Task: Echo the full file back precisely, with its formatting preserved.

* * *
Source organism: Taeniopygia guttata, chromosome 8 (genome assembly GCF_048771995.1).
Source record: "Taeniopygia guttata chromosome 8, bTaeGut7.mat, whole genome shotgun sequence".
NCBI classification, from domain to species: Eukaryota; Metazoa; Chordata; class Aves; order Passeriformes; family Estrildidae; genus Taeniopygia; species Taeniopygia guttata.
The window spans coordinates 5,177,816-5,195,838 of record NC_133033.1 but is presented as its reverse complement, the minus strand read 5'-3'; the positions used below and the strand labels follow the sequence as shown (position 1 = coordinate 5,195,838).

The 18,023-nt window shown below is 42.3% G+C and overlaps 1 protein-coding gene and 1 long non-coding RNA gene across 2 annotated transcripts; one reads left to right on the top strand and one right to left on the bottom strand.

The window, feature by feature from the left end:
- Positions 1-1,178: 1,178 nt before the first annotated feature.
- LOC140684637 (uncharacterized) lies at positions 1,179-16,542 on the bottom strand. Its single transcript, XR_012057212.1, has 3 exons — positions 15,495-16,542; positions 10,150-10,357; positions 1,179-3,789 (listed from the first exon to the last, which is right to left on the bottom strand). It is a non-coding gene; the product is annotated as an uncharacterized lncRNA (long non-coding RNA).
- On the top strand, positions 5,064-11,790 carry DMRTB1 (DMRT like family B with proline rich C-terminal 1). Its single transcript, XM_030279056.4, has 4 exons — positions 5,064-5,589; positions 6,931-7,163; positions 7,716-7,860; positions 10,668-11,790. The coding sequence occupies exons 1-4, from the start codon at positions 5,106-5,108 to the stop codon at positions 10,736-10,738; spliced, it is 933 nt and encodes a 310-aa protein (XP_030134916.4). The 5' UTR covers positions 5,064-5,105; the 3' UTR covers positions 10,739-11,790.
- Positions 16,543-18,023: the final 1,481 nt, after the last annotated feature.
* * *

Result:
Source organism: Taeniopygia guttata, chromosome 8 (genome assembly GCF_048771995.1).
Source record: "Taeniopygia guttata chromosome 8, bTaeGut7.mat, whole genome shotgun sequence".
NCBI classification, from domain to species: Eukaryota; Metazoa; Chordata; class Aves; order Passeriformes; family Estrildidae; genus Taeniopygia; species Taeniopygia guttata.
The window spans coordinates 5,177,816-5,195,838 of record NC_133033.1 but is presented as its reverse complement, the minus strand read 5'-3'; the positions used below and the strand labels follow the sequence as shown (position 1 = coordinate 5,195,838).

The 18,023-nt window shown below is 42.3% G+C and overlaps 1 protein-coding gene and 1 long non-coding RNA gene across 2 annotated transcripts; one reads left to right on the top strand and one right to left on the bottom strand.

The window, feature by feature from the left end:
- Positions 1-1,178: 1,178 nt before the first annotated feature.
- LOC140684637 (uncharacterized) lies at positions 1,179-16,542 on the bottom strand. Its single transcript, XR_012057212.1, has 3 exons — positions 15,495-16,542; positions 10,150-10,357; positions 1,179-3,789 (listed from the first exon to the last, which is right to left on the bottom strand). It is a non-coding gene; the product is annotated as an uncharacterized lncRNA (long non-coding RNA).
- On the top strand, positions 5,064-11,790 carry DMRTB1 (DMRT like family B with proline rich C-terminal 1). Its single transcript, XM_030279056.4, has 4 exons — positions 5,064-5,589; positions 6,931-7,163; positions 7,716-7,860; positions 10,668-11,790. The coding sequence occupies exons 1-4, from the start codon at positions 5,106-5,108 to the stop codon at positions 10,736-10,738; spliced, it is 933 nt and encodes a 310-aa protein (XP_030134916.4). The 5' UTR covers positions 5,064-5,105; the 3' UTR covers positions 10,739-11,790.
- Positions 16,543-18,023: the final 1,481 nt, after the last annotated feature.